CBF leaders adopt identity statement
October 25 2002 by Bob Allen , Associated Baptist Press

CBF leaders adopt identity statement | Friday, Oct. 25, 2002

Friday, Oct. 25, 2002

CBF leaders adopt identity statement

By Bob Allen Associated Baptist Press

ATLANTA - The Cooperative Baptist Fellowship (CBF) is a "Baptist association of churches and individuals" separate from the Southern Baptist Convention, but the group declines to define itself as a convention or denomination, according to a new statement by CBF leadership.

The statement, adopted by the CBF Coordinating Council Oct. 19, responds to a request by a Baptist World Alliance (BWA) membership committee that the Atlanta-based group affirm publicly that it is not an "integral part" of any current BWA member - specifically the SBC.

The CBF, which formed in 1991 as a result of SBC controversy, first voted in 2000 to apply for membership in the BWA, a worldwide fellowship of Baptists. A BWA membership committee denied the group's first application last year, saying the Fellowship did not appear to qualify as a traditional Baptist convention or union for membership.

A second application this year, however, got a more favorable hearing when the BWA General Council met in Spain in July. The group overwhelmingly approved a report that the CBF could qualify for membership by next year if its leaders would "affirm publicly ... that they have separated themselves from the structures and organization of the SBC, and have a distinctively diverse understanding to the SBC of what it means to be an organized body of Baptist churches and individuals in covenant relationship."

The CBF council responded with a statement listing 20 indicators that the Fellowship is "no longer integral" to the SBC, including the fact that the SBC has in effect recognized CBF as a separate entity by refusing to accept funding from the Fellowship for the past seven years.

The CBF also has its own organizational structure, missionaries, foundation and benefits board and endorses chaplains. More than 150 CBF churches have no formal membership in the SBC. The United Nations recognizes the CBF as a non-governmental organization, and several Baptist state conventions allow churches to give to CBF through their budgets.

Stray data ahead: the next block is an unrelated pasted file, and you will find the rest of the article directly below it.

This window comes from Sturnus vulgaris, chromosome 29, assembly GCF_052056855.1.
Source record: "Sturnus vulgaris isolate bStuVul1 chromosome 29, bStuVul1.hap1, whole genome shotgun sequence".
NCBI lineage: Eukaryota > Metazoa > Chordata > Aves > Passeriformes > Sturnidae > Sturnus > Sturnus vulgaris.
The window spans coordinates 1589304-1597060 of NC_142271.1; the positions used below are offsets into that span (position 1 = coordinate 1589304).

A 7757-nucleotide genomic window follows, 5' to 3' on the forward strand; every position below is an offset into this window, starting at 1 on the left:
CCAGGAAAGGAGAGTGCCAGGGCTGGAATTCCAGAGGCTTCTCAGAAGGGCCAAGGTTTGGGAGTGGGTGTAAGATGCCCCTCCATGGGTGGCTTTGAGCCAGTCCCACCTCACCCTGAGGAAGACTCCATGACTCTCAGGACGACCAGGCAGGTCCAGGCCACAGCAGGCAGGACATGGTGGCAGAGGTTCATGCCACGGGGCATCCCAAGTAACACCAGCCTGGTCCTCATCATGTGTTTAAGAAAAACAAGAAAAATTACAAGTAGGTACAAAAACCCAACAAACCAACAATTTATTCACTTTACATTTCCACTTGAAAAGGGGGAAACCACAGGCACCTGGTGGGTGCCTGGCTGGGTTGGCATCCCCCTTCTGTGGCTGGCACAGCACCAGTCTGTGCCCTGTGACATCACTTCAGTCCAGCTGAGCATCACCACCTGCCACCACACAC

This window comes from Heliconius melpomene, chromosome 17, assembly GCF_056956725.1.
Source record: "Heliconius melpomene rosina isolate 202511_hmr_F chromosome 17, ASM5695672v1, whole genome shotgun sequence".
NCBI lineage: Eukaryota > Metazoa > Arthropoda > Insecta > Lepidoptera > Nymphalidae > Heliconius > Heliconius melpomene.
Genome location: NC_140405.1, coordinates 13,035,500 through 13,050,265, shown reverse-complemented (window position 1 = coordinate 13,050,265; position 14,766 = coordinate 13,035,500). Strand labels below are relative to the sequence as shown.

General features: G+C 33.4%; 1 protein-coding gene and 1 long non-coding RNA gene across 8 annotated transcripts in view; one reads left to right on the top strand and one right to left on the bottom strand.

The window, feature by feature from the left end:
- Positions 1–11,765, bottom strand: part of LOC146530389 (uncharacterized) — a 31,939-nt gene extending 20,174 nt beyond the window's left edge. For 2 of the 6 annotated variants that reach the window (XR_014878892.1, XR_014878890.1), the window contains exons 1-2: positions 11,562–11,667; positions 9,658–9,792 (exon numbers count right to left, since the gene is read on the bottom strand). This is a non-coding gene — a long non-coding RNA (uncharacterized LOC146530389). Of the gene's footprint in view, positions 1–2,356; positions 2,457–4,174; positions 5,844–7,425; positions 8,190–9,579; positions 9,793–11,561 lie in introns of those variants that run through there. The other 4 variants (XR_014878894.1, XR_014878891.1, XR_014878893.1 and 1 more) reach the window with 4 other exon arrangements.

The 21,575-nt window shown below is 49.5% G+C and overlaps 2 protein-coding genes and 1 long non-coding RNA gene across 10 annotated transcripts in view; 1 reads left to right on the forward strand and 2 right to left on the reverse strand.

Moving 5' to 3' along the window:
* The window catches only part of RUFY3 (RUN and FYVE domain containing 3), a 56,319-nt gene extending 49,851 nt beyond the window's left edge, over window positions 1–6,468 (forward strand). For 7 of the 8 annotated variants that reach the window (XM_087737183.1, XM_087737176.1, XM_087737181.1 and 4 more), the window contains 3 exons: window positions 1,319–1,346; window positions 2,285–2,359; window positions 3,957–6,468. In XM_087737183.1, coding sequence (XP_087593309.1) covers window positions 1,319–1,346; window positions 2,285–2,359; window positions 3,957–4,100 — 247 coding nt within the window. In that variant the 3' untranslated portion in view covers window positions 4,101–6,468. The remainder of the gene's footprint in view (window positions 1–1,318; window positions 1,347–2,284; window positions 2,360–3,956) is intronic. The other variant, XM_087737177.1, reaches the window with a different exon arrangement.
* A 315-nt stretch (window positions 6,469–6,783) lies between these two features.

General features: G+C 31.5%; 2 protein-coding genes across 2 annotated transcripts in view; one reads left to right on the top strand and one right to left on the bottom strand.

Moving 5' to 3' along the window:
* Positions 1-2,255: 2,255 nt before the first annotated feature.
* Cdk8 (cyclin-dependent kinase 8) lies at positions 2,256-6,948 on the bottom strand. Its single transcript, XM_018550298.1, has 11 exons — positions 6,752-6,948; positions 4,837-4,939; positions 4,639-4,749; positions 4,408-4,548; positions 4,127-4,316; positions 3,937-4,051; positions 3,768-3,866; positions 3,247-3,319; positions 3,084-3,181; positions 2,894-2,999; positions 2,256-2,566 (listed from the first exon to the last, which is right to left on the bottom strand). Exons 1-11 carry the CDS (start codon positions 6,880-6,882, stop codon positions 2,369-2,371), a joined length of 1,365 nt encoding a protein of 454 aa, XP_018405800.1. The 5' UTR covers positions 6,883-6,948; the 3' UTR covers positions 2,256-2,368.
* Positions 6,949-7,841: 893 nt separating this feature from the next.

Consistent with earlier statements, however, leaders of the Fellowship insisted the moderate breakaway group is not a denomination.

"Though fully independent of the SBC or any other union, we do not declare that we are a denomination or convention," the statement says. "Rather, we are Baptist by conviction and we are a partnership of churches and individuals by philosophy. We have chosen instead to define ourselves as a 'fellowship,' which means that we are a 'Baptist association of churches and individuals' in partnership for the advancement of God's kingdom."

Founded in 1905, the Baptist World Alliance represents more than 200 Baptist unions and conventions that include 44.5 million baptized believers in 193,000 Baptist churches around the world.

CBF leaders believe membership in the BWA would expand opportunities for ministry through overseas partnerships and add legitimacy to the CBF by affirming it is more than a "splinter group."

"I believe it is important for us to be a part of the BWA," said CBF Coordinator Daniel Vestal. "I believe it is important for the BWA, and I believe it is important for the kingdom of God."

Leaders of the Southern Baptist Convention oppose the CBF's membership application. Members of the SBC delegation voted against the BWA membership committee report in July, commenting that the Fellowship should first declare itself a new convention in order to sufficiently separate from the SBC.

"I think there are some people who desperately want us to declare ourselves a convention of churches rather than a fellowship of individuals and churches," Vestal told the CBF Coordinating Council. "I don't think we want to go down that road."

CBF leaders said the new identity statement is significant not only for the BWA application, but it also gives the organization a chance to define itself more clearly to the general public.

Jim Baucom, past CBF moderator and pastor of Rivermont Avenue Baptist Church in Lynchburg, Va., said before attending the BWA General Council meeting in Spain, he assumed everyone understood that the organization is not "an integral part" of the SBC.

Baucom said he soon discovered, however, that "almost no one outside of our movement understands that."

"They believe we are part of the SBC, sort of a shadow organization, but not a separate organization," Baucom said.

SBC leaders have indicated they might leave the BWA or reduce funding if the CBF is allowed to join. The SBC is the largest BWA member, with 16 million members, and provides funding for about 20 percent of the BWA's $2.1 million annual budget.

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10/25/2002 12:00:00 AM by Bob Allen , Associated Baptist Press | with 0 comments
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